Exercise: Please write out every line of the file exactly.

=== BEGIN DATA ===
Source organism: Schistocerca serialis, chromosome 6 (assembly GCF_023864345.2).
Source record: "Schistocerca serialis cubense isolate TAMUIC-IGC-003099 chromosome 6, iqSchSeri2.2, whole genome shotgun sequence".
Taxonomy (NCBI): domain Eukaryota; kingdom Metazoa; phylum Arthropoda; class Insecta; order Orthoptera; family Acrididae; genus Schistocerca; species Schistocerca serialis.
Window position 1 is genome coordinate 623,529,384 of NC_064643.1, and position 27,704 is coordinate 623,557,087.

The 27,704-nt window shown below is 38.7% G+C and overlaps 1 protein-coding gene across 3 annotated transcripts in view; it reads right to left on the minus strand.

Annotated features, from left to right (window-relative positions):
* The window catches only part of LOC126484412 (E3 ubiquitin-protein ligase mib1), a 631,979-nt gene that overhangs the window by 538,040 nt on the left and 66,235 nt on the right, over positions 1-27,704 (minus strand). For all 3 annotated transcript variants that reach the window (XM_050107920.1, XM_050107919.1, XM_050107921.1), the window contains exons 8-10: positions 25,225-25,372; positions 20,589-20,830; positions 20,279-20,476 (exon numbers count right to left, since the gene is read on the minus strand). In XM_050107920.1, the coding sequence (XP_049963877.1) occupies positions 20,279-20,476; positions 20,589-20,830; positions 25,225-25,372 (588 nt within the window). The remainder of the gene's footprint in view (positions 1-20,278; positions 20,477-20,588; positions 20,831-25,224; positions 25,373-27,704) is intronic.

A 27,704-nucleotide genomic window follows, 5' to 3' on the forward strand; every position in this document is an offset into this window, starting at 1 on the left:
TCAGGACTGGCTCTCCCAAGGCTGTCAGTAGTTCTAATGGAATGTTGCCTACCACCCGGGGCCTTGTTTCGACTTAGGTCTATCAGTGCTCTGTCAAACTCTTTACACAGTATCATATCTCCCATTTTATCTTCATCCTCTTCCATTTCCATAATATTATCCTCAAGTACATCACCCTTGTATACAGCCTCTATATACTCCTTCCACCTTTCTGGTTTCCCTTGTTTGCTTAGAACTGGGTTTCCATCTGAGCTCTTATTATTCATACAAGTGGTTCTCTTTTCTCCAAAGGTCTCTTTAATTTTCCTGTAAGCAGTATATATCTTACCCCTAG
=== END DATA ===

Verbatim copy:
Source organism: Schistocerca serialis, chromosome 6 (assembly GCF_023864345.2).
Source record: "Schistocerca serialis cubense isolate TAMUIC-IGC-003099 chromosome 6, iqSchSeri2.2, whole genome shotgun sequence".
Taxonomy (NCBI): domain Eukaryota; kingdom Metazoa; phylum Arthropoda; class Insecta; order Orthoptera; family Acrididae; genus Schistocerca; species Schistocerca serialis.
Window position 1 is genome coordinate 623,529,384 of NC_064643.1, and position 27,704 is coordinate 623,557,087.

The 27,704-nt window shown below is 38.7% G+C and overlaps 1 protein-coding gene across 3 annotated transcripts in view; it reads right to left on the minus strand.

Annotated features, from left to right (window-relative positions):
* The window catches only part of LOC126484412 (E3 ubiquitin-protein ligase mib1), a 631,979-nt gene that overhangs the window by 538,040 nt on the left and 66,235 nt on the right, over positions 1-27,704 (minus strand). For all 3 annotated transcript variants that reach the window (XM_050107920.1, XM_050107919.1, XM_050107921.1), the window contains exons 8-10: positions 25,225-25,372; positions 20,589-20,830; positions 20,279-20,476 (exon numbers count right to left, since the gene is read on the minus strand). In XM_050107920.1, the coding sequence (XP_049963877.1) occupies positions 20,279-20,476; positions 20,589-20,830; positions 25,225-25,372 (588 nt within the window). The remainder of the gene's footprint in view (positions 1-20,278; positions 20,477-20,588; positions 20,831-25,224; positions 25,373-27,704) is intronic.

A 27,704-nucleotide genomic window follows, 5' to 3' on the forward strand; every position in this document is an offset into this window, starting at 1 on the left:
TCAGGACTGGCTCTCCCAAGGCTGTCAGTAGTTCTAATGGAATGTTGCCTACCACCCGGGGCCTTGTTTCGACTTAGGTCTATCAGTGCTCTGTCAAACTCTTTACACAGTATCATATCTCCCATTTTATCTTCATCCTCTTCCATTTCCATAATATTATCCTCAAGTACATCACCCTTGTATACAGCCTCTATATACTCCTTCCACCTTTCTGGTTTCCCTTGTTTGCTTAGAACTGGGTTTCCATCTGAGCTCTTATTATTCATACAAGTGGTTCTCTTTTCTCCAAAGGTCTCTTTAATTTTCCTGTAAGCAGTATATATCTTACCCCTAG